In 1924, before the construction was completed, the architect Dormal died, leaving one of his faithful outstanding students to complete the four thousand square meters and the chapel on the first floor. The work was completed in 1936.


In 1938, the Brazilian ambassador João Batista Luzardo fell in love with this property, to the point that the Brazilian Government offered to buy the palace. In 1944, the Peredas moved and since that moment it has functioned as an embassy of the neighboring country. Brazilians have taken care of this work of art of 20th century architecture over time, and it underwent two major restorations, in 1989 and in 2015.​

Ortíz Basualdo Palace

Another greatest exponent of the Paris School of Fine Arts is the Ortiz Basualdo Palace, located at 1399 Cerrito Street, in the Retiro neighborhood. It was designed in 1912 by the French architect Paul Pater, who also designed the Tigre Club building, where the first casino to be installed in the country operated until 1933, today being the Tigre Art Museum.

Because Pater had to return to France in 1914 to fight in the First World War, the work on the palace was completed 6 years later under the direction of Eugenio Gant Ner, Pater's partner.

The mansion was the scene of an active social life. In 1925, during the presidency of Marcelo T. de Alvear, it served as the official residence of the Prince of Wales, who is said to have shown his admiration for the refined comfort and grandeur of the residence.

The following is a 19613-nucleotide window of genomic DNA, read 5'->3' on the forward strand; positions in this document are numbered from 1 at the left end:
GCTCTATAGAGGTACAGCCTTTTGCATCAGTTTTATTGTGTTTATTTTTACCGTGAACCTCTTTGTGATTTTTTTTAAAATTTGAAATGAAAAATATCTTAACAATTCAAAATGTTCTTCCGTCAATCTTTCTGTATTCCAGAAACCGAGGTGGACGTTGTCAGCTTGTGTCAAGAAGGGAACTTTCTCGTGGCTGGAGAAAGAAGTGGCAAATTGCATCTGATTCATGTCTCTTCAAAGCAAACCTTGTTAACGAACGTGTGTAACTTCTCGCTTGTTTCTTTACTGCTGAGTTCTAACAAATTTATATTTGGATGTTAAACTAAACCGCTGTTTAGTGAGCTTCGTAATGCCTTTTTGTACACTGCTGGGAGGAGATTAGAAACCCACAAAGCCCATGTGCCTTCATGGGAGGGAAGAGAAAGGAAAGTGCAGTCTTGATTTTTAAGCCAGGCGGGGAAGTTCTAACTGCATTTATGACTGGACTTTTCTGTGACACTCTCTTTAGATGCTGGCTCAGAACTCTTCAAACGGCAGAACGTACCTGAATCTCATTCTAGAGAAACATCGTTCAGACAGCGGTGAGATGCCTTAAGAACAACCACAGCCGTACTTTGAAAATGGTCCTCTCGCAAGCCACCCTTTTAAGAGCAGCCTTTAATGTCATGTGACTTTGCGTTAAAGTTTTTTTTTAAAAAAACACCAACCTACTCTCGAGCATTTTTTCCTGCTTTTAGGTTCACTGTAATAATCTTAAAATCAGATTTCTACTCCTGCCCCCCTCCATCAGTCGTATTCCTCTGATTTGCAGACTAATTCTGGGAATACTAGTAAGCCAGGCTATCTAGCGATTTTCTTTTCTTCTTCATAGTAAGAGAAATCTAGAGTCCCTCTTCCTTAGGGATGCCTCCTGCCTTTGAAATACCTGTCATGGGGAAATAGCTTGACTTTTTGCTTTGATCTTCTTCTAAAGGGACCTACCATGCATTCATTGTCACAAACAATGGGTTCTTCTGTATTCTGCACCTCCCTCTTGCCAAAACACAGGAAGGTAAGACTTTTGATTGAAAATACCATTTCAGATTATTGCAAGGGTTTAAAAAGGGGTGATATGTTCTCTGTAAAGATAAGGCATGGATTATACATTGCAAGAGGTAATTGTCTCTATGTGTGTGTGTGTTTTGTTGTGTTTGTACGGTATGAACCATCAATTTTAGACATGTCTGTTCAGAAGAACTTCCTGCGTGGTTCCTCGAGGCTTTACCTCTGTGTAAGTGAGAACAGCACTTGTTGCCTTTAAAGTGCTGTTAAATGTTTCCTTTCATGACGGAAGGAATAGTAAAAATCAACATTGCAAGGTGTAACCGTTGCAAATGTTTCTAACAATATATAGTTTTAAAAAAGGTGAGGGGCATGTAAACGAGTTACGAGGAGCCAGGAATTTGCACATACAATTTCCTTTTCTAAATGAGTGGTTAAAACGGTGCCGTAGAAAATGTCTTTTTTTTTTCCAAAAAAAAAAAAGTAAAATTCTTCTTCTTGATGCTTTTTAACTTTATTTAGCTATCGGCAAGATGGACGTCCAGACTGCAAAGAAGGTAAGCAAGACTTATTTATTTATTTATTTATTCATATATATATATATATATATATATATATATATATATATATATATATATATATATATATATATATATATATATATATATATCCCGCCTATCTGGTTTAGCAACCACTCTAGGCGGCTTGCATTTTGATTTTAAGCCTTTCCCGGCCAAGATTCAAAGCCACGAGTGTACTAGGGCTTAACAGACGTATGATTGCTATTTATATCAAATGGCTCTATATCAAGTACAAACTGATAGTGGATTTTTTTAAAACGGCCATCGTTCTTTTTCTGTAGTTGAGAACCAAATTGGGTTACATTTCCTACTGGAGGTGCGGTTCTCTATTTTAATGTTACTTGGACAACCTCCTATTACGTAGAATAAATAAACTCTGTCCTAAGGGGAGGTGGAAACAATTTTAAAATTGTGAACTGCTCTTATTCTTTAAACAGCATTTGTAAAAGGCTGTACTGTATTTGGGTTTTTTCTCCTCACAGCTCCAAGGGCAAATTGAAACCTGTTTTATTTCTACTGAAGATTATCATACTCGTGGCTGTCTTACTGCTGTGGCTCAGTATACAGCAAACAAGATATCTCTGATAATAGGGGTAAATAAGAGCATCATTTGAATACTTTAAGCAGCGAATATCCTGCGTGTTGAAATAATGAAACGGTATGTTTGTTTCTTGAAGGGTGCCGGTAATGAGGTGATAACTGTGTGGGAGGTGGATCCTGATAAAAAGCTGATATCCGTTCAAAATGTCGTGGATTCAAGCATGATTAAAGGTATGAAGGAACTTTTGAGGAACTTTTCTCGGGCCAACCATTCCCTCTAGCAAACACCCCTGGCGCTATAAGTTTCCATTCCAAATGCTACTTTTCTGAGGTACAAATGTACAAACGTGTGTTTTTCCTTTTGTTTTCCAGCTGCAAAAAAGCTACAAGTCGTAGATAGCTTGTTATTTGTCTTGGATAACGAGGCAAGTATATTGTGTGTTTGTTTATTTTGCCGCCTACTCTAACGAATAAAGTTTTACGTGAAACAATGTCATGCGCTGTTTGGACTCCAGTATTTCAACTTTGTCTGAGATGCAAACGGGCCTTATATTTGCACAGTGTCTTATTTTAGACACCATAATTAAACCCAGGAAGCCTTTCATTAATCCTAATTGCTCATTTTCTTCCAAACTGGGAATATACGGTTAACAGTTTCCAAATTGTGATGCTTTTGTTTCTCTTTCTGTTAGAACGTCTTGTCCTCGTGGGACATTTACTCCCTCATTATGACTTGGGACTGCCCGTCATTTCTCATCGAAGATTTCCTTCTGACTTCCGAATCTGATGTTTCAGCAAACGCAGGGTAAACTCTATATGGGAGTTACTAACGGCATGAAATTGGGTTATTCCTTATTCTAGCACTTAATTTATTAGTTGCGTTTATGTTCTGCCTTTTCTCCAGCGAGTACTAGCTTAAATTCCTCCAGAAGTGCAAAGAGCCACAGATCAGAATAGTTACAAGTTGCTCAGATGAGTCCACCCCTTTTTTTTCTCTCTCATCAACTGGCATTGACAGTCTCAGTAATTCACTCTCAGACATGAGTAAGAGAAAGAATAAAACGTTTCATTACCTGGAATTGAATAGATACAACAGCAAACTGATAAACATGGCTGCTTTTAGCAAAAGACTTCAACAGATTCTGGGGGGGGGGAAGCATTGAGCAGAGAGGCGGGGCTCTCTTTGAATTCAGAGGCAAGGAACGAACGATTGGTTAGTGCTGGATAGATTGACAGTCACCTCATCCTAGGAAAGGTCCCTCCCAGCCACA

In 1939, after the death of Daniel Ortiz Basualdo, his wife sold the residence to the French government; since then the palace has served as the headquarters of the French embassy in Argentina.

The influence of French architecture in the city of Buenos Aires has been decisive, especially at the beginning of the 20th century, when large residences were built in the area that extends from Retiro to Recoleta. The predominant style was that of French classicism of the 17th and 18th centuries. For this reason, the city was known as the “Paris of South America.” Most of these residences were converted into imposing headquarters of embassies, chancelleries or museums. Some of them are described below.

San Martin Palace

The current San Martín Palace was built between 1905 and 1909, by the Norwegian architect Alejandro Christophersen, at the request of Mercedes Castellanos de Anchorena. It is located at 761 Arenales Street, in the Retiro neighborhood, in front of Plaza San Martín. The Anchorena Palace was the venue for important social gatherings, such as the Independence Centennial dance in 1916.

The building is an exponent of the Paris School of Fine Arts and is inspired by the project "Hotel a Paris pour un riche Banquier", with which Jean Louis Pascal (Christophersen's teacher) wins the "Grand Prix de Rome" - maximum architecture award of the time - in 1866.

The almost sculptural treatment facades present prominent attics, domes, chimneys, portholes; columns and supports that cover the two main floors and balconies supported by important supports.

Since its construction and during the twenty years in which it was owned by the Anchorena family, it was popularly known as the Anchorena Palace, until in 1936 it was acquired by the Argentine government and became the headquarters of the Ministry of Foreign Affairs, renamed the Palace. San Martin. In 1993, the Chancellery Building was inaugurated, a modern building for the operation of that Ministry, leaving the traditional palace as the ceremonial headquarters of the Argentine Chancellery.